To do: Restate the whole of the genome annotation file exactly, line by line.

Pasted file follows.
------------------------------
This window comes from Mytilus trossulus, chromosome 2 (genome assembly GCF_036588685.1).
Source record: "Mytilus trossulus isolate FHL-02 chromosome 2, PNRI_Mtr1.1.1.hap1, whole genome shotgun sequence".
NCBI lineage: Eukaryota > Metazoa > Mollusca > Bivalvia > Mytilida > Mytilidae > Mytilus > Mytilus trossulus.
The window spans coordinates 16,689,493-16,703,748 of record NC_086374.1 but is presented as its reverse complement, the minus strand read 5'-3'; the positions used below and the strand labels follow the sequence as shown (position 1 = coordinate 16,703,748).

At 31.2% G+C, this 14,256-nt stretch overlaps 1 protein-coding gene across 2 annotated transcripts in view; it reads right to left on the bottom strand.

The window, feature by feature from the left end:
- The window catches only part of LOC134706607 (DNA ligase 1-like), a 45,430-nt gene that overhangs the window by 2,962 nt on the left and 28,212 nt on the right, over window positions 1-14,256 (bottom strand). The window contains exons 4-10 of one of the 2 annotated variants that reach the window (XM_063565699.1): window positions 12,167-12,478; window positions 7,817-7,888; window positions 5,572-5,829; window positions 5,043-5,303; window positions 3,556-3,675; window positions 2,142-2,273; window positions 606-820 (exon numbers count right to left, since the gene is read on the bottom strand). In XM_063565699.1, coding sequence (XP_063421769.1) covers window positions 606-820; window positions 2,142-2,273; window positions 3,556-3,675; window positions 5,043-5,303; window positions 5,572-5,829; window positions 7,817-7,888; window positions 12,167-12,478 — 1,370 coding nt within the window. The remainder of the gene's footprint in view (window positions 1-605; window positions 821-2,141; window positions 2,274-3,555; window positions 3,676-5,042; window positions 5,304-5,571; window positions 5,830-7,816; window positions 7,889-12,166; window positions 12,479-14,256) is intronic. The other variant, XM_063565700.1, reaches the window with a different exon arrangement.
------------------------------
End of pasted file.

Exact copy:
This window comes from Mytilus trossulus, chromosome 2 (genome assembly GCF_036588685.1).
Source record: "Mytilus trossulus isolate FHL-02 chromosome 2, PNRI_Mtr1.1.1.hap1, whole genome shotgun sequence".
NCBI lineage: Eukaryota > Metazoa > Mollusca > Bivalvia > Mytilida > Mytilidae > Mytilus > Mytilus trossulus.
The window spans coordinates 16,689,493-16,703,748 of record NC_086374.1 but is presented as its reverse complement, the minus strand read 5'-3'; the positions used below and the strand labels follow the sequence as shown (position 1 = coordinate 16,703,748).

At 31.2% G+C, this 14,256-nt stretch overlaps 1 protein-coding gene across 2 annotated transcripts in view; it reads right to left on the bottom strand.

The window, feature by feature from the left end:
- The window catches only part of LOC134706607 (DNA ligase 1-like), a 45,430-nt gene that overhangs the window by 2,962 nt on the left and 28,212 nt on the right, over window positions 1-14,256 (bottom strand). The window contains exons 4-10 of one of the 2 annotated variants that reach the window (XM_063565699.1): window positions 12,167-12,478; window positions 7,817-7,888; window positions 5,572-5,829; window positions 5,043-5,303; window positions 3,556-3,675; window positions 2,142-2,273; window positions 606-820 (exon numbers count right to left, since the gene is read on the bottom strand). In XM_063565699.1, coding sequence (XP_063421769.1) covers window positions 606-820; window positions 2,142-2,273; window positions 3,556-3,675; window positions 5,043-5,303; window positions 5,572-5,829; window positions 7,817-7,888; window positions 12,167-12,478 — 1,370 coding nt within the window. The remainder of the gene's footprint in view (window positions 1-605; window positions 821-2,141; window positions 2,274-3,555; window positions 3,676-5,042; window positions 5,304-5,571; window positions 5,830-7,816; window positions 7,889-12,166; window positions 12,479-14,256) is intronic. The other variant, XM_063565700.1, reaches the window with a different exon arrangement.